MU plans to phase out Redskin logo
‘It’s time to move on.’
Published: Thursday, December 9, 2010
Updated: Friday, December 10, 2010 14:12
What do you think should happen to the Redskin logo?
Miami University started a process that will likely lead to the complete removal of any remnants of the old Redskin name, beginning with ending the "Scalp Song."
The decision has officially been made to end the playing of this instrumentation when an opposing team member goes to the penalty box in an effort to further distance the university from the Redskin name of old and embrace the RedHawk moniker, Miami President David Hodge said.
"It's time to move on," Hodge said. "The song was created when we had a different mascot. It made sense with the other mascot, it doesn't make sense with the current mascot, and we're trying to create new RedHawk traditions."
Hodge said the song also goes against the image the university seeks to project.
"It clearly is not as respectful as we think we should be at this institution," he said. "It goes against our values. It's not that people mean it to be disrespectful, and I stress that point, but it is."
According to Hodge, Miami will likely see future changes as they relate to embracing the RedHawk identity. One of these could eventually include the removal of the former Redskin logo from all facilities and paraphernalia.
"I think sooner or later that all has to change," Hodge said. "This is not meaning to disrespect all of the alums and previous people in the institution from different times. The logo we had served a purpose, and that purpose is now gone. Now it's a distraction and it doesn't in any way signify what our relationship is with the Miami Indian Tribe."
Hodge said the process of addressing the removal of these leftovers is being examined thoroughly before a final verdict is made. Dionn Tron, associate vice president of communication, confirmed that the Redskin logo's role in today's Miami University is being reviewed.
"That's being discussed right now, and no decisions have been made," Tron said. "It's really a carry-over from our old mascot and we haven't been the Redskins for 13 years."
In terms of the "Scalp Song," Tron said the Miami Tribe was not the original source of contention.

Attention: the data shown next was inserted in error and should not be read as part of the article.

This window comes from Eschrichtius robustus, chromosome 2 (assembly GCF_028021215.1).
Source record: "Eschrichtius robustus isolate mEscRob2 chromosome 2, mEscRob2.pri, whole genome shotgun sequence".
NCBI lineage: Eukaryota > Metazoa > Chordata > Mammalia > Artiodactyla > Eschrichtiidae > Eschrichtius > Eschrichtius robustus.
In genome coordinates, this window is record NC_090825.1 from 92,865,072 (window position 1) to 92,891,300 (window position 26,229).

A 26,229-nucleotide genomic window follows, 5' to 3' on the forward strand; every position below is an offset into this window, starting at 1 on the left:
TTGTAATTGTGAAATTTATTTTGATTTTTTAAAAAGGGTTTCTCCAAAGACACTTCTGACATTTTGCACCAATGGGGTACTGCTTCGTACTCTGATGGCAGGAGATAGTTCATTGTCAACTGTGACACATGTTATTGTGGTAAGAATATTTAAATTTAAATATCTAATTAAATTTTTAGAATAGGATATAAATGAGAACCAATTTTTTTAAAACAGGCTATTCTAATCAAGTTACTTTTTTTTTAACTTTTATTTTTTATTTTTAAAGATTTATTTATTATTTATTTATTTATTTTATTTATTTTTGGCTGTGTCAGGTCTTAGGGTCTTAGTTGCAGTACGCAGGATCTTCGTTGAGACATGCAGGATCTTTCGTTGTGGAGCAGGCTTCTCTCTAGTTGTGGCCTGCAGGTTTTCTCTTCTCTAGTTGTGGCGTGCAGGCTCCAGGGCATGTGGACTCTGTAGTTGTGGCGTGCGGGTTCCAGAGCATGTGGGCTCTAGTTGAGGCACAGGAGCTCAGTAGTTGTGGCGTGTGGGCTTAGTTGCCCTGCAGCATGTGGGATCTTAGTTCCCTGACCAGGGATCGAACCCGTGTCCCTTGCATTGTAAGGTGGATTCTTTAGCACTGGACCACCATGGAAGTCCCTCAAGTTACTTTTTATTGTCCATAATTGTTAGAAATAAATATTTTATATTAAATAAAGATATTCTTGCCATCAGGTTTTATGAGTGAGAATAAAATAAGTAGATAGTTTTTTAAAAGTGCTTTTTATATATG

"The tribe didn't complain," Tron said. "I think it started as we began looking to see how we could really build traditions for the RedHawks name and gain a lot of student support for our athletic events."
Band Director Stephen Lytle said during the first few hockey games of the spring 2011 semester, the band will play several different alternatives and give students a way to participate in selecting their favorite.
"There's a couple different things we are looking at, maybe something to embrace the RedHawk identity, maybe something that better suits the mood of why we celebrate a penalty, like along the lines of, say, ‘Dirty Deeds' by ACDC," Lytle said. "It will be music that allows people to participate in clapping and cheering."
Lytle said on some levels the band will miss the "Scalp Song."
"To a certain degree, the band was attached to the song," Lytle said. "But, at the same time, understanding that times have changed and certainly the things that were seen as problematic in the song were things that were hard to overcome."
First-year Andrew Whitson disagrees with the decision.
"From what I've heard, the tribe didn't necessarily even want us to get rid of the Redskin name," Whitson said. "Both my mom and my dad's side have Native American blood, and I don't find the song offensive at all."
Junior Alyssa Reisner, however, agrees with the decision.
"I think that it is a good idea to remove the song," Resiner said. "If they were to keep playing it, that would be going against our relationship with the Miami Tribe."
Hodge said he expects limited resistance and backlash from students in relation to the end of the "Scalp Song" and any future changes. He said select students will likely protest the decision.
"Of course, you know, whenever you make a change like this there will be a period of time where people are going to show their opposition to it," Hodge said. "That's fine. It happens. It seems kind of silly to me, but it will pass."
Hodge said this is the appropriate decision for Miami and hopes the university can move forward as a whole.
"We have some fantastic teams right now," Hodge said. "They are RedHawks, so the thing to focus on is making sure that we build school spirit around who we are not who we were."